Russia held its spot as largest oil exporter to China for the eighth consecutive month in October, data released last week by the Chinese General Administration of Customs (GAC) show. Russia’s crude exports to China during the month amounted to 4.65 million tonnes (1.1 million bpd).
Year on year the October figure was down by 1.9% and below the September record for Russian imports of 1.55 million bpd. Russian crude supplies rose 15.9% year on year in the first 10 months of 2017 to 49.65 million tonnes (1.2 million bpd).
Russia delivers crude to China via the Skovorodino-Mohe branch of the 4,188-km Eastern Siberia-Pacific Ocean (ESPO) pipeline. ESPO also pumps oil to Kozmino, where it is loaded onto tankers and shipped to Chinese, Japanese and South Korean ports.
China National Petroleum Corp. (CNPC) and Russia’s Rosneft in 2014 signed a 25-year agreement worth US$270 billion for the delivery of 360.3 million tonnes (2.64 billion barrels) of Russian crude. In September, China’s CEFC Energy signed a five-year deal with Rosneft for 60.8 million tonnes (244,000 bpd), with deliveries beginning in January 2018 and concluding in 2023. Most of the oil in the deal will be transported through ESPO, but about 20% will be Urals or Sokol blend crude.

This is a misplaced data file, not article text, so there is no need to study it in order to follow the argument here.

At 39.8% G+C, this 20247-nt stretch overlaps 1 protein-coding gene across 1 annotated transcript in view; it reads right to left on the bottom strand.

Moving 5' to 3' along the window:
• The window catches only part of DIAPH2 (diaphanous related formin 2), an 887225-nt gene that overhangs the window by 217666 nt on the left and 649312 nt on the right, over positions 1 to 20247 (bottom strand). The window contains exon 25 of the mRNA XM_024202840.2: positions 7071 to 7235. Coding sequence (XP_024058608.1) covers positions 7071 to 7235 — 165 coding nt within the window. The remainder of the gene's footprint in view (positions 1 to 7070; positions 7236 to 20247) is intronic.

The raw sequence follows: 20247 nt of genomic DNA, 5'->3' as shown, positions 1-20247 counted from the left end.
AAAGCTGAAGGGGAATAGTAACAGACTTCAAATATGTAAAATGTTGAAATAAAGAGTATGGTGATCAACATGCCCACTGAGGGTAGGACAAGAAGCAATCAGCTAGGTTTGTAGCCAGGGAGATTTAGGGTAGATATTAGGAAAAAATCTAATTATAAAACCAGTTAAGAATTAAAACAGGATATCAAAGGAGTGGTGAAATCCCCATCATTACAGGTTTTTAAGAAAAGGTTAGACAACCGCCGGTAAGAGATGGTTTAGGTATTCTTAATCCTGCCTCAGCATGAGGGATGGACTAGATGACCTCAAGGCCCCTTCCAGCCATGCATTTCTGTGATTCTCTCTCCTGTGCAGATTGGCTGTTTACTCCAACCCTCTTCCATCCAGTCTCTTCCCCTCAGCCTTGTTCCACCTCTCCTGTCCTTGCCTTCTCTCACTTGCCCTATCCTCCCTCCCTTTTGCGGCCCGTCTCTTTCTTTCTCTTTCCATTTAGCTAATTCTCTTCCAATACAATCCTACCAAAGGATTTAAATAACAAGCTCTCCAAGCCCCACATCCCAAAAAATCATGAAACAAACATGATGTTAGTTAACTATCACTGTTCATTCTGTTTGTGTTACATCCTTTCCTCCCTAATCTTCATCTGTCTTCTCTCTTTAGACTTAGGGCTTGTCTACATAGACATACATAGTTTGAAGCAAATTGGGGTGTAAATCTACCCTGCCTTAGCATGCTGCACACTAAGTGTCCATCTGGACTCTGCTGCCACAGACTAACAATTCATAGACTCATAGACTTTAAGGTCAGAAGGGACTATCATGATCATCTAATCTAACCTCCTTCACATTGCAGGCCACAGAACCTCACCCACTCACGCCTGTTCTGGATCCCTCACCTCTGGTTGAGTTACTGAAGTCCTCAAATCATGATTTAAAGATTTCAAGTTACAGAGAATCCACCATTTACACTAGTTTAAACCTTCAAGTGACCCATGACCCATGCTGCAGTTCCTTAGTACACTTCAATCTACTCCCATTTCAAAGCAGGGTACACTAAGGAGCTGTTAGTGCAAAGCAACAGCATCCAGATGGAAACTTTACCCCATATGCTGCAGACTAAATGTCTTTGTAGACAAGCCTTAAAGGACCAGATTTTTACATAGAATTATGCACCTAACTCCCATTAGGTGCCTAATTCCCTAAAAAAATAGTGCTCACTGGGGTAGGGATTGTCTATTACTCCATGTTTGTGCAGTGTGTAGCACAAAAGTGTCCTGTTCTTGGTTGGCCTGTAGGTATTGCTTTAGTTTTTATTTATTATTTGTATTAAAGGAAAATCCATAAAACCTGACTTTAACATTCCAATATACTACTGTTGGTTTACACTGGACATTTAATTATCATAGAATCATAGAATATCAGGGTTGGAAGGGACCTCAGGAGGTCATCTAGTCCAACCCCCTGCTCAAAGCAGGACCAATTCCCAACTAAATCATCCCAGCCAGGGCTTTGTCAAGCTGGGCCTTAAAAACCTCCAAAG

As OPEC gathers in Vienna this week to discuss whether to continue with its production cuts, questions persist about China’s future oil demand. Some Chinese analysts see China’s oil demand growing by less than 5% in 2018 owing to the fact that its domestic market is well supplied with products.
During the first 10 months of 2017, China imported 8.41 million bpd of crude oil, up by 12.2% year on year, according to GAC data.
Saudi Arabia was China’s second largest supplier with an average of 1.09 million bpd, up 16% from a year ago, while Angola held third place with 839,840 bpd of deliveries.
Saudi Arabia is China’s traditional leading crude oil supplier, but it has seen its market share slip in the wake of OPEC production cuts designed to reduce the market glut.
Meanwhile, US exports to China amounted to 878,623 tonnes (207,750 bpd) in October. The US began supplying oil to China in late 2016 and since the start of this year has delivered 5.6 million tonnes (135,300 bpd). US company Continental Resources, a major produce of shale oil from the Bakken reservoir, will soon ship its first sale of 1.01 million barrels of light, sweet crude to China.
US oil exporters are expected to lead the growth in global oil exports over the next 10 years. US crude exports averaged 1.59 million bpd for the week of November 17, up from 1.13 million bpd the week before, according to data from the US Energy Information Administration (EIA).